The Yellow Room at 39 Brook Street: Perfection in Woman’s Design with “The Best Taste of Anyone in the World” and her talented artisan partner
Jack Watkins takes a look at the Yellow Room, the famous Mayfair space that brought out the best of Nancy Lancaster and John Fowler.
Nancy Lancaster and John Fowler were a discordant couple, “England’s most unhappy single couple,” as Lancaster’s aunt Nancy Astor put it, but their imaginative drive yielded dramatic results. Not the least of their designs was the Yellow Room, at 39, Brook Street, Mayfair, ‘a tour de force in decoration and one of the most beautiful pieces created in the post-war period, ”according to their biographer Martin Wood.
They came from different ends of the spectrum. Lancaster, the daughter of a wealthy cotton broker, was born in the leafy state of Old South Virginia and moved to England in 1927. Lacking formal training, she had a knack for redesigning the interiors of great English houses to adapt them for comfort. , as well as elegance, and has earned the oft-cited reputation for having “the best taste of anyone in the world.” The irony that one of the main initiators of the so-called academically dubious English country house style was an American has been widely noted.
Fowler was a true craftsman with a knack for creating elegant interiors, specializing in wallpaper (he painted chinoiserie wallpaper by hand), printing and upholstery. He started working for Sibyl Colefax’s interior design business in Mayfair in 1938, the company name changed to Sibyl Colefax & John Fowler a year later (as it still is).
Although she designed for the elite, Colefax’s views dovetailed with Fowler’s, that “a room should be essentially comfortable, not only for the body but for the eyes … He will find another partner with a similar philosophy when Lancaster bought out his friend Colefax in 1948.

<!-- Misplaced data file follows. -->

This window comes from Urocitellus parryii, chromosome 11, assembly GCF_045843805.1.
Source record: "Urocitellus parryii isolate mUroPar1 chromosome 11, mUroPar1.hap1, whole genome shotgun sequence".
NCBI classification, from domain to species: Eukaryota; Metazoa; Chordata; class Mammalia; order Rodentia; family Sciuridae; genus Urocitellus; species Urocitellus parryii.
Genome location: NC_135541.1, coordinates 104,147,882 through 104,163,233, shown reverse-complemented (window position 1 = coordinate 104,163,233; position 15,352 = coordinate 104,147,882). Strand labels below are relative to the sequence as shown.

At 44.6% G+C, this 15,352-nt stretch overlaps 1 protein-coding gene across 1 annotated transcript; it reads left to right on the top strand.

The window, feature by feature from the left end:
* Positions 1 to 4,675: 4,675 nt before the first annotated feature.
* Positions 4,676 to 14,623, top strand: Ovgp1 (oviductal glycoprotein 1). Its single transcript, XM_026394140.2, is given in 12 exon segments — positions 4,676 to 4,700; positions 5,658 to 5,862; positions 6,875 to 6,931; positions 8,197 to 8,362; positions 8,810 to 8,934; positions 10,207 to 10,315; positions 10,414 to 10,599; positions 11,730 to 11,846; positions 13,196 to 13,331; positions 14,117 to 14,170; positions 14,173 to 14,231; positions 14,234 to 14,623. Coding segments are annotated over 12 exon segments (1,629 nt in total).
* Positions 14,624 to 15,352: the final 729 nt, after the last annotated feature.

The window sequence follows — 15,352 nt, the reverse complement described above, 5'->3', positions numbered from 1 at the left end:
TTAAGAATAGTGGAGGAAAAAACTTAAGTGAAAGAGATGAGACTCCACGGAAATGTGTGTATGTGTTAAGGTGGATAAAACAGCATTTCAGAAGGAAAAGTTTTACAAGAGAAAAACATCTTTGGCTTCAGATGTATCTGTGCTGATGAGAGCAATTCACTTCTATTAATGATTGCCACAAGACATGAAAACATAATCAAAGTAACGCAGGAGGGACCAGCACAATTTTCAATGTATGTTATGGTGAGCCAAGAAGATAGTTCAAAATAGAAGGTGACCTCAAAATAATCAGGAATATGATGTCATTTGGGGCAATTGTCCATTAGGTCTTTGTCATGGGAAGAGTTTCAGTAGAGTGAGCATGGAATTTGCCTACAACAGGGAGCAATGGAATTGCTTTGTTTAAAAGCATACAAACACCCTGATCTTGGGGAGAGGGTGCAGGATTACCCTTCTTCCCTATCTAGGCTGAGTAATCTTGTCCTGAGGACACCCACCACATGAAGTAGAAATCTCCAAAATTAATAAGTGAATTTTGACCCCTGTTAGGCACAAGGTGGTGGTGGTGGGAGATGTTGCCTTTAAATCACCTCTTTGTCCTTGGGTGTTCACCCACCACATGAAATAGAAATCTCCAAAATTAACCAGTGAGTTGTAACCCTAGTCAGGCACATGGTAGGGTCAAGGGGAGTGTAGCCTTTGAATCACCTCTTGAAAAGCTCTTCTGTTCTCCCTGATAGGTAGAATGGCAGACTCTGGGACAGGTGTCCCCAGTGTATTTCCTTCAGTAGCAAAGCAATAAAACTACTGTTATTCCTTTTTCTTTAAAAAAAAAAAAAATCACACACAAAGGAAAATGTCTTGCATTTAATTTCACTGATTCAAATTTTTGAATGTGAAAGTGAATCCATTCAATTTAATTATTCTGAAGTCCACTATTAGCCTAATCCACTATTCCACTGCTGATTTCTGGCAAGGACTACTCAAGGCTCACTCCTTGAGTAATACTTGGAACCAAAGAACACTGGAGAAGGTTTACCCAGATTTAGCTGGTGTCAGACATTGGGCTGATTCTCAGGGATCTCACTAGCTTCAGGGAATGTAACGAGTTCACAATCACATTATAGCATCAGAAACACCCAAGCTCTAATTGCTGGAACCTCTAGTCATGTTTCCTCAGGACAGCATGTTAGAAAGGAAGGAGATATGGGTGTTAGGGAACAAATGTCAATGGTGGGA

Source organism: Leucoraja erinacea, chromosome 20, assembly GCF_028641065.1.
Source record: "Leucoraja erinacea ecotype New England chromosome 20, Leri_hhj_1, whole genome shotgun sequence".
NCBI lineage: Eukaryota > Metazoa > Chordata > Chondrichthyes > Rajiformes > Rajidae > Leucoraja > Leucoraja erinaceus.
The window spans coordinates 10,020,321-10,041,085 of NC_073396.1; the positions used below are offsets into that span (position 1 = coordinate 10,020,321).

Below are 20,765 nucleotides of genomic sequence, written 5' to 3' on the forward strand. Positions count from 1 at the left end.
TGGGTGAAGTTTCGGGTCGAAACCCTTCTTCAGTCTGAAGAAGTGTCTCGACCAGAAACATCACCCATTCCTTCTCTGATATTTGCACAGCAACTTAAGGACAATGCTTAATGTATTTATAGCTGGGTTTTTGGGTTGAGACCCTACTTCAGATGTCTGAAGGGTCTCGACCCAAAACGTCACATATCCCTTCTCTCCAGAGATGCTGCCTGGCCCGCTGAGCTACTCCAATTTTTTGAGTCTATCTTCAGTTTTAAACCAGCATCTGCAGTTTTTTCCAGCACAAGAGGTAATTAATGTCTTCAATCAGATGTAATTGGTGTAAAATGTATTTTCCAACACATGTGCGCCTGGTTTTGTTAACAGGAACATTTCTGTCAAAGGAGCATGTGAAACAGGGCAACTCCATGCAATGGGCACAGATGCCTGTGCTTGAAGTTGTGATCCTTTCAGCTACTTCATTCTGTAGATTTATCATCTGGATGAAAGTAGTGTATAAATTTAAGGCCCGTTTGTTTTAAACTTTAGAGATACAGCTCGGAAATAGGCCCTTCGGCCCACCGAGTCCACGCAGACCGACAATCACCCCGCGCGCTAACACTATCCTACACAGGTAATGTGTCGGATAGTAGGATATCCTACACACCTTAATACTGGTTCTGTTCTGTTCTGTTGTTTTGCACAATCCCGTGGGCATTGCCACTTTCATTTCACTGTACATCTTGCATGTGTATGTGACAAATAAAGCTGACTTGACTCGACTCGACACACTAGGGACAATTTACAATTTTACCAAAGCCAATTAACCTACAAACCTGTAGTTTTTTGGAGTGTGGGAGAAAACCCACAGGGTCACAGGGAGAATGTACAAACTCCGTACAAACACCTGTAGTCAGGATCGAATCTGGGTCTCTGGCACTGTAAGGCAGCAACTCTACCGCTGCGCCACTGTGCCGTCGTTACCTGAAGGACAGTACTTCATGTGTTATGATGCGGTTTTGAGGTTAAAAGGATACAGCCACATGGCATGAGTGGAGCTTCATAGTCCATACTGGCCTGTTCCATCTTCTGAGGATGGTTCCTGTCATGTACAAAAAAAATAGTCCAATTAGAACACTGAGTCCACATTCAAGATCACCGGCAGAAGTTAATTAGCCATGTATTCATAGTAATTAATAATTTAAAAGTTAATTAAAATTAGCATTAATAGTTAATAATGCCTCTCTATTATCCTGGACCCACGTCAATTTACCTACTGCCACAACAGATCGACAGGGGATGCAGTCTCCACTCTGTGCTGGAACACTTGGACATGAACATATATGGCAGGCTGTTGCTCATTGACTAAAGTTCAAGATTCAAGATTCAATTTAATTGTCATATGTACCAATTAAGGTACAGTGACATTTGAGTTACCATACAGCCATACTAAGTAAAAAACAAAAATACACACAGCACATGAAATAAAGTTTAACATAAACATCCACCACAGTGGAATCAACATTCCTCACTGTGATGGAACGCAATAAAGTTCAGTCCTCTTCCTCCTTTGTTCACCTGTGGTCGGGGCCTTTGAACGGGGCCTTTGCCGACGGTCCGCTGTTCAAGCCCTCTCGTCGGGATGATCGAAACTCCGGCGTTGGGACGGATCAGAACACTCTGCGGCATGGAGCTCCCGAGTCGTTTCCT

Lancaster shared his taste for “humble elegance” and their re-use of the antiquated in creating interiors of simple tousle punctuated by post-war austerity. The company’s financial base was not the strongest, however, so in 1957 the ground floor at 39 Brook Street was sublet. Lancaster, who had sold his London home, took a lease on the upstairs bedrooms to create a new apartment.
It was not ordinary pied a terre. The property, which dates back to the 1720s, was once the home and office of Sir Jeffry Wyatville, of the Wyatt architectural dynasty, best known for his reconstruction of Windsor Castle (39, Brook Street is Grade II * listed and bears a English heritage blue plaque at Wyatville). What had been his drawing office, destined to become the famous Yellow Room, was 46 feet by 16 feet and had a barrel-vaulted ceiling. From now on, it was to serve as a dining room, living room, office and library at the same time.
The idea of painting the room bright yellow was, apparently, Fowler’s. As many shades as possible have been used, which has led reviewers over the years to describe it as egg yolk, buttercup, buttah yellah, golden, peking, or plain brilliant. Not content to stop there, Fowler then applied coats of glaze to make the walls sparkle in the light. Unfortunately, the piece has been painted so many times to enhance the color that it has proven impossible to accurately recreate it in a subsequent restoration.“If every room is perfect, the room becomes a museum and lifeless,” Lancaster said, and the yellow room became the ultimate example of what she called “studied caution,” a scene allowing patrons to see the work of the partnership. The furniture was eclectically acquired from antique dealers, bastide auctions and warehouses, their dates ranging from the 18th to the 20th century. Venetian chandeliers hung on either side of a taller Waterford glass. A optical illusion effect simulated Siena marble on the plinths and cornice, which also had painted swags. Fowler copied an 1840s design for chintz chair covers.
In his Lancaster obituary, published in The independent Upon his death at the age of 96 in 1994, Hugo Vickers described the room as containing two or 50 people in equal comfort and noted that it was always filled with flowers.
The hall was restored in the 1990s, although the company’s showrooms have since moved to Pimlico and the address is now home to a luxury boutique.
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